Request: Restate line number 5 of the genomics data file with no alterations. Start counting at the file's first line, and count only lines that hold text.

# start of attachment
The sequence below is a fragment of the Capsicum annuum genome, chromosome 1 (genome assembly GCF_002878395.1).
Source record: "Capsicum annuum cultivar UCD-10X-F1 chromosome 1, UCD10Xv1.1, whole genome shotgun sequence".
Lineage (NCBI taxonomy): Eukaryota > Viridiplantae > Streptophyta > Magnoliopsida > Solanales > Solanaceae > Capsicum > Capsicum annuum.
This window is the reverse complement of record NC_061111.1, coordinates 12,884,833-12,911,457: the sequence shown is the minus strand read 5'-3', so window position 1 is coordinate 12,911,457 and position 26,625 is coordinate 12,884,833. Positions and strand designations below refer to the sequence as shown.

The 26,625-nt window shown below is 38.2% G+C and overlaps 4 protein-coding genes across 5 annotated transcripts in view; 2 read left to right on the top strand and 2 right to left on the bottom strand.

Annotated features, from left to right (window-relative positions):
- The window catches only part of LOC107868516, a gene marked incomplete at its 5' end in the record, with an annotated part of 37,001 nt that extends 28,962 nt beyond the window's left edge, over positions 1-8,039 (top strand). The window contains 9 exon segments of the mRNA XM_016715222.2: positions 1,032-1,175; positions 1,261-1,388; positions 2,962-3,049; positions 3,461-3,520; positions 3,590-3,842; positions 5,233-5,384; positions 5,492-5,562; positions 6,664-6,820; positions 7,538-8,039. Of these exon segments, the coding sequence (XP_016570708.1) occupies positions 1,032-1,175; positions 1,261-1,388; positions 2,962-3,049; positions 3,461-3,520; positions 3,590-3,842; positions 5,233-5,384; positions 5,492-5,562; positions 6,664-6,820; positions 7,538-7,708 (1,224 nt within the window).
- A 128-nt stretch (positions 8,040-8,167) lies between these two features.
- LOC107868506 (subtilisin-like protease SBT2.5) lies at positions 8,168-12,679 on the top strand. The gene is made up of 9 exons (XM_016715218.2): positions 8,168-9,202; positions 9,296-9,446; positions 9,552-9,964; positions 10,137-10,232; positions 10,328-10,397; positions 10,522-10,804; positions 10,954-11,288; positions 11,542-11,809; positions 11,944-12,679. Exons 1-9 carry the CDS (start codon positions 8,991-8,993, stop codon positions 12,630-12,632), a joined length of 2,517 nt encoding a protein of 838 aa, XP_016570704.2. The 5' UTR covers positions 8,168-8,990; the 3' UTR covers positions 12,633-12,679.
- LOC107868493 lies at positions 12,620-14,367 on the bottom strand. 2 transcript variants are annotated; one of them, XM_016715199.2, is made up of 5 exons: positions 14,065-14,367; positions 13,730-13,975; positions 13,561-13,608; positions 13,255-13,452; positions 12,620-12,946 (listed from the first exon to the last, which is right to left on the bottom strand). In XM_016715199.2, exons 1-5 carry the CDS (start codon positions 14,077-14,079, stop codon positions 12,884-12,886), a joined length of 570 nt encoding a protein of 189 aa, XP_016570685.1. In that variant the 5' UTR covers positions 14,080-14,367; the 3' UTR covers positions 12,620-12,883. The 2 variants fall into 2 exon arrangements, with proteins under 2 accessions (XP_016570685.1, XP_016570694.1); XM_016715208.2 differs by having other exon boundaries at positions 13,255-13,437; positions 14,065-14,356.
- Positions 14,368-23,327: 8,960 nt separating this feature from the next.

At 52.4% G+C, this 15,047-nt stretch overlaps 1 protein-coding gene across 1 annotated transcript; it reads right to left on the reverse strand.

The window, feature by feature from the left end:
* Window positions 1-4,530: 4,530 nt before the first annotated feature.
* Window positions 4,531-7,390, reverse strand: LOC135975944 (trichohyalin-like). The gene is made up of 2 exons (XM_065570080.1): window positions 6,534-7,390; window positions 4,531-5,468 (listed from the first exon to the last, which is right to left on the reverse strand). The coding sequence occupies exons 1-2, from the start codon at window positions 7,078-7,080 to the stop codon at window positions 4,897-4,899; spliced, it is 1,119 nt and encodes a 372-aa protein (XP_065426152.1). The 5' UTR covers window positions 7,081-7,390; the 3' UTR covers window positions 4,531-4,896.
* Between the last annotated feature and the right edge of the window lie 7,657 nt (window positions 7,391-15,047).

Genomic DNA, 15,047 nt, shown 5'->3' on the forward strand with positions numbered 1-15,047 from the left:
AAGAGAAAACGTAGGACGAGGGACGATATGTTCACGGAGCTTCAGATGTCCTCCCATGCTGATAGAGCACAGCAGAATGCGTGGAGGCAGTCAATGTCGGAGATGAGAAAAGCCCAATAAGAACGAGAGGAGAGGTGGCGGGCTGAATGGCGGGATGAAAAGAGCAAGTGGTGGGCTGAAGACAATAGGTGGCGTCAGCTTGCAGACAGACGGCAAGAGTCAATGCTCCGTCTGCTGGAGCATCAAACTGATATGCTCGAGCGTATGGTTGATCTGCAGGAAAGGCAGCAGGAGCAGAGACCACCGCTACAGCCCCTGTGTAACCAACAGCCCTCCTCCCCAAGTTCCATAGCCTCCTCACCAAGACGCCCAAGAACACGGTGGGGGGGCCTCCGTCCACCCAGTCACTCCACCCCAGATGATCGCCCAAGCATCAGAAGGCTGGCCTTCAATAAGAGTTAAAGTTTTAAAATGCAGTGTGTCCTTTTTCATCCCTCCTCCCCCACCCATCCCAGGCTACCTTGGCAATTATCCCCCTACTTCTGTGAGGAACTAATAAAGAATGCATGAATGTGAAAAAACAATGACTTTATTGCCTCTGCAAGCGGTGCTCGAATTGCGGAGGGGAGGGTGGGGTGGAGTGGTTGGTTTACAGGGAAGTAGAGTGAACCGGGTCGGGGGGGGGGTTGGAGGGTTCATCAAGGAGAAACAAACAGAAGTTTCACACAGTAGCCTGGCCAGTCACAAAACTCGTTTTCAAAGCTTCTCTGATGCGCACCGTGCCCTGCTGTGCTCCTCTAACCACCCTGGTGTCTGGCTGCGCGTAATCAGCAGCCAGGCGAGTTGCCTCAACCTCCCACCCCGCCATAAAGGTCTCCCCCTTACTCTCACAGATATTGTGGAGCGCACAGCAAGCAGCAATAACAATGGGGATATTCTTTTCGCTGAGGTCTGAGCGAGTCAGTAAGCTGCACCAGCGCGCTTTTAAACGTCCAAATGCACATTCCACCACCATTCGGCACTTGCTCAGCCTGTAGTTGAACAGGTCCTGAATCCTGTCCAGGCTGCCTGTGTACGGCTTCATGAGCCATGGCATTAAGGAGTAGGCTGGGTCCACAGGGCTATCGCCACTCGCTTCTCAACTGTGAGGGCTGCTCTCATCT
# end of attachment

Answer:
The 26,625-nt window shown below is 38.2% G+C and overlaps 4 protein-coding genes across 5 annotated transcripts in view; 2 read left to right on the top strand and 2 right to left on the bottom strand.